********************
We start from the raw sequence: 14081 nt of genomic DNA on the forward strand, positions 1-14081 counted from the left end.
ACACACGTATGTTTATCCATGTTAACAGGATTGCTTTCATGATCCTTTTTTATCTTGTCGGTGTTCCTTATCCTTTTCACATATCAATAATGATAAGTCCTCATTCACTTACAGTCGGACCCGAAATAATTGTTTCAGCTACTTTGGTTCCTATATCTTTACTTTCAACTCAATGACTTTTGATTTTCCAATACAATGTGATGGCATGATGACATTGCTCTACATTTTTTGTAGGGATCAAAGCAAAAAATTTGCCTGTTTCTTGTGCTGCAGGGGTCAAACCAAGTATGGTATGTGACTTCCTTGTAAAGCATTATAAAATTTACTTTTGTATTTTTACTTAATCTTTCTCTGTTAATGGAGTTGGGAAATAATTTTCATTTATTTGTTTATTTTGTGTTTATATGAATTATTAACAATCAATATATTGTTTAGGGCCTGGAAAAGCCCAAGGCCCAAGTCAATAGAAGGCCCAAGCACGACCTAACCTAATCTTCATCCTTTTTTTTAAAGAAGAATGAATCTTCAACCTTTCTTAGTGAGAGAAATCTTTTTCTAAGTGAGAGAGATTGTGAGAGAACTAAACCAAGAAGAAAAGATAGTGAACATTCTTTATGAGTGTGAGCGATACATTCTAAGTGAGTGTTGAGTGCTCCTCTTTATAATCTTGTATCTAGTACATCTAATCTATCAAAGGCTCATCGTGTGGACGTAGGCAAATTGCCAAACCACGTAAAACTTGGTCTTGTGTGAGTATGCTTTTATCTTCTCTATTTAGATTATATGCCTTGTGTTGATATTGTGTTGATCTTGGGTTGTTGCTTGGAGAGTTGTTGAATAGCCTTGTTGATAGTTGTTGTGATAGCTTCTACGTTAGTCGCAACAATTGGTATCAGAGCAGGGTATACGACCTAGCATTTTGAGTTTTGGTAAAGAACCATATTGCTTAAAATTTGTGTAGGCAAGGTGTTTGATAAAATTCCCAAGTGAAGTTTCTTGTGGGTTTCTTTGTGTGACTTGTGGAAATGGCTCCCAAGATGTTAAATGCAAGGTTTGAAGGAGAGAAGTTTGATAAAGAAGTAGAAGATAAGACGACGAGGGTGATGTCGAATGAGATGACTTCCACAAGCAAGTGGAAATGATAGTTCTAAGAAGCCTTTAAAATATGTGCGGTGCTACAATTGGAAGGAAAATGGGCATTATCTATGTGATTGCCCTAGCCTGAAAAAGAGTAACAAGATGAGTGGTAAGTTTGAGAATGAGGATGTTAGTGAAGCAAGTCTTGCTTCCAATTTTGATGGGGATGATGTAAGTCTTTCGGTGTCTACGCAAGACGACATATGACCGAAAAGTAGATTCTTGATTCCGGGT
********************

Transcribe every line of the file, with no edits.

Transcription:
We start from the raw sequence: 14081 nt of genomic DNA on the forward strand, positions 1-14081 counted from the left end.
ACACACGTATGTTTATCCATGTTAACAGGATTGCTTTCATGATCCTTTTTTATCTTGTCGGTGTTCCTTATCCTTTTCACATATCAATAATGATAAGTCCTCATTCACTTACAGTCGGACCCGAAATAATTGTTTCAGCTACTTTGGTTCCTATATCTTTACTTTCAACTCAATGACTTTTGATTTTCCAATACAATGTGATGGCATGATGACATTGCTCTACATTTTTTGTAGGGATCAAAGCAAAAAATTTGCCTGTTTCTTGTGCTGCAGGGGTCAAACCAAGTATGGTATGTGACTTCCTTGTAAAGCATTATAAAATTTACTTTTGTATTTTTACTTAATCTTTCTCTGTTAATGGAGTTGGGAAATAATTTTCATTTATTTGTTTATTTTGTGTTTATATGAATTATTAACAATCAATATATTGTTTAGGGCCTGGAAAAGCCCAAGGCCCAAGTCAATAGAAGGCCCAAGCACGACCTAACCTAATCTTCATCCTTTTTTTTAAAGAAGAATGAATCTTCAACCTTTCTTAGTGAGAGAAATCTTTTTCTAAGTGAGAGAGATTGTGAGAGAACTAAACCAAGAAGAAAAGATAGTGAACATTCTTTATGAGTGTGAGCGATACATTCTAAGTGAGTGTTGAGTGCTCCTCTTTATAATCTTGTATCTAGTACATCTAATCTATCAAAGGCTCATCGTGTGGACGTAGGCAAATTGCCAAACCACGTAAAACTTGGTCTTGTGTGAGTATGCTTTTATCTTCTCTATTTAGATTATATGCCTTGTGTTGATATTGTGTTGATCTTGGGTTGTTGCTTGGAGAGTTGTTGAATAGCCTTGTTGATAGTTGTTGTGATAGCTTCTACGTTAGTCGCAACAATTGGTATCAGAGCAGGGTATACGACCTAGCATTTTGAGTTTTGGTAAAGAACCATATTGCTTAAAATTTGTGTAGGCAAGGTGTTTGATAAAATTCCCAAGTGAAGTTTCTTGTGGGTTTCTTTGTGTGACTTGTGGAAATGGCTCCCAAGATGTTAAATGCAAGGTTTGAAGGAGAGAAGTTTGATAAAGAAGTAGAAGATAAGACGACGAGGGTGATGTCGAATGAGATGACTTCCACAAGCAAGTGGAAATGATAGTTCTAAGAAGCCTTTAAAATATGTGCGGTGCTACAATTGGAAGGAAAATGGGCATTATCTATGTGATTGCCCTAGCCTGAAAAAGAGTAACAAGATGAGTGGTAAGTTTGAGAATGAGGATGTTAGTGAAGCAAGTCTTGCTTCCAATTTTGATGGGGATGATGTAAGTCTTTCGGTGTCTACGCAAGACGACATATGACCGAAAAGTAGATTCTTGATTCCGGGT